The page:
WHAT IS TAGXEDO?
Much like Wordle, Tagxedo is a word-cloud generating program. Tagxedo takes texts from documents, from online input, or from websites and turns them into beautiful word-clouds with the click of a button. Users can choose from a variety of shapes to customize their clouds, including hearts, clouds, famous celebrities, stars, animals, and more. This shape feature is the main distinction between Tagxedo and other similar word cloud programs. Tagxedo also allows users to upload their own images to turn into word-cloud shapes, furthering customization possibilities. In addition to shape users can customize the colors and font to create their own personalized final products.
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WHO REVIEWED TAGXEDO?
We’re continuing to explore ways to utilize this resource, but up to this point my design students have utilized it as a form of infographic, as a dynamic digital art product, and as tool for visually supplementing text-based information. We’ve used Wordle in the past, which is a similar resource, but Tagxedo has greater flexibility: saving graphics in a high resolution format for print-based use, for instance, provided us with the ability to create posters and other large applications.
Tagxedo also provides users with an option to link to a dynamic web-based visual. Students, teachers, and administrators enjoyed the effect of the mouse roll-over – the way that each word would enlarge was an action that users found eye-catching. We were delighted to discover that clicking on a word would result in an internet search to define that particular word. With this information in hand, we began to test various educational uses for this resource.
My students and teachers both found this to be a delightful resource, and one they enjoyed experimenting with. The variety of visual options allowed students to model a diverse range of designs.
However, I frequently heard users comment that they would like to be able to come back to Tagxedo at a later time and continue to edit their graphic; the current iteration of this resource does not allow this to take place.
I used Tagxedo as a “warm-up” project to get my students to start thinking about using typography as a design element to create their own self portraits. Students were instructed to explore the program and somehow create a personal reflection of themselves using typography, shape, and value. They were then required to give a written explanation of how the logo/personal design was a reflection of themselves.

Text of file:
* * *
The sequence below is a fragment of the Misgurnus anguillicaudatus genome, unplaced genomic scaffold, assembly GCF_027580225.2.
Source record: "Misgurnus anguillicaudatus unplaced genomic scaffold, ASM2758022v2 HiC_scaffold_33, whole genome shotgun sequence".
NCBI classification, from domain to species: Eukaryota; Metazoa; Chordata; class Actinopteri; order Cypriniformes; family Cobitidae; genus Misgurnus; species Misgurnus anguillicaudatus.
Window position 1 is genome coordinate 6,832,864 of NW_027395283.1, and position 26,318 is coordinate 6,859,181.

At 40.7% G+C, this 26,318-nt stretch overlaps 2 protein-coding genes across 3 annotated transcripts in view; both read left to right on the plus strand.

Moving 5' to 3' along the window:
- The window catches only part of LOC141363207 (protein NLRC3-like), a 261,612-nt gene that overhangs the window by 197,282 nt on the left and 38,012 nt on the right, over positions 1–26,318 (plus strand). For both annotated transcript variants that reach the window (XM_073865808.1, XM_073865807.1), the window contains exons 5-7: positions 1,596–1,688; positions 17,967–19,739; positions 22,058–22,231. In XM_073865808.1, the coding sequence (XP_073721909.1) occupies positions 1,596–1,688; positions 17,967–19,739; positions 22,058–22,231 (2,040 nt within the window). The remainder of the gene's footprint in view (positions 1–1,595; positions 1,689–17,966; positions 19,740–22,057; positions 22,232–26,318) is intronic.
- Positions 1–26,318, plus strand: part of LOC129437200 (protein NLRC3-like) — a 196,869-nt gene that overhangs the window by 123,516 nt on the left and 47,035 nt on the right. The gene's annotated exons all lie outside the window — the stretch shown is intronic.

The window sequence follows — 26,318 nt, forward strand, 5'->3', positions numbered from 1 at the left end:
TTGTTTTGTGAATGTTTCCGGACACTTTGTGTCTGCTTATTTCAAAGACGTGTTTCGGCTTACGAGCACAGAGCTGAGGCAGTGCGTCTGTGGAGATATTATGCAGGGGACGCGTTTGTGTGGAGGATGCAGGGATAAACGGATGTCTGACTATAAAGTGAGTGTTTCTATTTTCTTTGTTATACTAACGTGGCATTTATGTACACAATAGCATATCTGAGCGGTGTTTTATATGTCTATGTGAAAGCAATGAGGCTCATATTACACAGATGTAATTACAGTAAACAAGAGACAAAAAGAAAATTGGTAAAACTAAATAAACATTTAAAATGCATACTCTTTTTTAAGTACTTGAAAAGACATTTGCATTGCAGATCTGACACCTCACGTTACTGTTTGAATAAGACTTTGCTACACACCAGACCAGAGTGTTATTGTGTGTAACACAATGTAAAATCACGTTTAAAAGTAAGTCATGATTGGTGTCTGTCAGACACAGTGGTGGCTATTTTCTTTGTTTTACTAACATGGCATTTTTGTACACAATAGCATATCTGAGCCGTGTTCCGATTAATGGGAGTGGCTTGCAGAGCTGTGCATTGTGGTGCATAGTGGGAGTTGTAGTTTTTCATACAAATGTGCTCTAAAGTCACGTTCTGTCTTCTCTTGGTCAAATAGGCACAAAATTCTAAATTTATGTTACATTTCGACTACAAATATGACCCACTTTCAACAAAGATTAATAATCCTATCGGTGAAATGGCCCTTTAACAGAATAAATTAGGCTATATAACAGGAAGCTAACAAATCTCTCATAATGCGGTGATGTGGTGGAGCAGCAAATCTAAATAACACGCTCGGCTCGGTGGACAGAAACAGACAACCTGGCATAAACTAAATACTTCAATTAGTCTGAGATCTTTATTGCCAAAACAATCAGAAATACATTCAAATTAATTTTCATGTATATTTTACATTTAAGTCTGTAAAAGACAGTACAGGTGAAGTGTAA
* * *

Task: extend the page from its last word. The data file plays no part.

Some students were first hesitant that it would be just another duplicate version of popular word cloud sites. However, they were pleased to see the wide variety of options and versatility that expanded the simple idea into new heights.
One thing that really stood out was the ability to incorporate personal font and adjust every aspect of the design. For those who want a basic program, templates and set-schemes are available, and for those who are more advanced, they can customize many aspects of the design such as tightness, background colors, and fonts. Students enjoyed being able to change shape, color, and text until they found the final outcome that was most visually pleasing. They found the buttons self explanatory and easy to adjust.
Their favorite aspect of the website was the ability to upload words from personal sources such as YouTube, tumbler, and FaceBook. Instead of having to spend time to think of random words and adjectives, several students simply inputted their personal blog and ended up with an array of words that perfectly described them.
On the downside, the inability to see all of the adjustments made while altering the settings until the whole design was reloaded made the process a bit lengthy for my students with a strong background in design. Another downside was the lack of shape and color options. Although there were 50 set designs and color schemes, students got bored with them after seeing everyone doing the same things.
TIPS FOR CLASSROOM IMPLEMENTATION:
- Prepare the text you’d like to use in advance and consider editing content to include only the key words and phrases that emphasize the point or concept you hope to illustrate.
- Although this resource has an option to eliminate words like “a,” “and,” the,” etc., there is still a tendency for irrelevant words to appear in prominent visual locations. Eliminating those words may render more appropriate results. By contrast, repetition of key words often results in emphasis of those words in the finished design.
- Users should first browse through the Tagxedo website for excess information provided on the program
- The layout of the website was a little confusing at first because of too much crammed on the homepage with info, links, and examples
- In addition to using the link to insert words, use the lock buttons, which allow you to keep certain settings and still click random to mix everything else.